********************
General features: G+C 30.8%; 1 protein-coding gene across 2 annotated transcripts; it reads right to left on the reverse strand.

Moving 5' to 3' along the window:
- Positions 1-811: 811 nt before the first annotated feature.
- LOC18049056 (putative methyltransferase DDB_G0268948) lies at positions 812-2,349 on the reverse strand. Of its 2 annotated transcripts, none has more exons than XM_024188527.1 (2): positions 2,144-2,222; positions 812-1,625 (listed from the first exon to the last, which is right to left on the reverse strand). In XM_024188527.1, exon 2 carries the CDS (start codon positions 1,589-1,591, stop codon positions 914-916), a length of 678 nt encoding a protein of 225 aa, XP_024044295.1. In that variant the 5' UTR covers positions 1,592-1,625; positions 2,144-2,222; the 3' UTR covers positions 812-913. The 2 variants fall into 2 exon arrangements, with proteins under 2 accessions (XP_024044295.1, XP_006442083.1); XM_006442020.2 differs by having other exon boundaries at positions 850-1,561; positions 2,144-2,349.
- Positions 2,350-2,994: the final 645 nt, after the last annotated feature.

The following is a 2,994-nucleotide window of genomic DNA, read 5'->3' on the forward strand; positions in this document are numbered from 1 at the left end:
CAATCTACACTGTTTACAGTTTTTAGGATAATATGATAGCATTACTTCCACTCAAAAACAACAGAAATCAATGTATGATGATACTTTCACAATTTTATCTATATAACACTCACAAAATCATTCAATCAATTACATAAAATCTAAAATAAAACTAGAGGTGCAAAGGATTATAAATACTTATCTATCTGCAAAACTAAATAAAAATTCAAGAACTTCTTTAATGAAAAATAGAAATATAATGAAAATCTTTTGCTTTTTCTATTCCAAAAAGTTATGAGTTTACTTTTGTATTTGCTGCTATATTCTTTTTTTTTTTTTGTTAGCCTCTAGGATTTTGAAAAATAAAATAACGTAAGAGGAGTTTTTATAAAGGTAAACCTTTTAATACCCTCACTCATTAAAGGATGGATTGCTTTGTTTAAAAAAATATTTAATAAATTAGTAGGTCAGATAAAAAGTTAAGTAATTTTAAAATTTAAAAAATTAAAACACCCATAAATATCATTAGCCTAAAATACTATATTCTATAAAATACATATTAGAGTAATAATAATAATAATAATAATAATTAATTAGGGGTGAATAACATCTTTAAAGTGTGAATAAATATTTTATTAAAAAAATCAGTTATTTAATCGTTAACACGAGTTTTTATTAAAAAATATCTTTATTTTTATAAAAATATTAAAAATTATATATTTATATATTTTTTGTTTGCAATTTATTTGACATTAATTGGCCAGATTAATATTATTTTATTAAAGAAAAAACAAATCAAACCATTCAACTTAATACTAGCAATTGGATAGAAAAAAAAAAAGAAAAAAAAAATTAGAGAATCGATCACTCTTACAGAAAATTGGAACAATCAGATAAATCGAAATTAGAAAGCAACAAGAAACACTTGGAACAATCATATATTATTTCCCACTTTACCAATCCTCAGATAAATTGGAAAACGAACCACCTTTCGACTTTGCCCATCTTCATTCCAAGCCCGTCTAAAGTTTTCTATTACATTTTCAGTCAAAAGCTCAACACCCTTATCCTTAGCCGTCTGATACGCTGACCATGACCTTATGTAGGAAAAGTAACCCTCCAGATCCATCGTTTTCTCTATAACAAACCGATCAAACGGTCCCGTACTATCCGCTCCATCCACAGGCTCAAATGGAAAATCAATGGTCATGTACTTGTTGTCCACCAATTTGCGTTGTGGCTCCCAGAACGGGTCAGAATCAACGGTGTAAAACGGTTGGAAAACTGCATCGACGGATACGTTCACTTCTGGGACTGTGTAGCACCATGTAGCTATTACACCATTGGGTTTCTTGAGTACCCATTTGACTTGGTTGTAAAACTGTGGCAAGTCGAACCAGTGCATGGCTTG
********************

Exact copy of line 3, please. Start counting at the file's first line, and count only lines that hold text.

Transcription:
- Positions 1-811: 811 nt before the first annotated feature.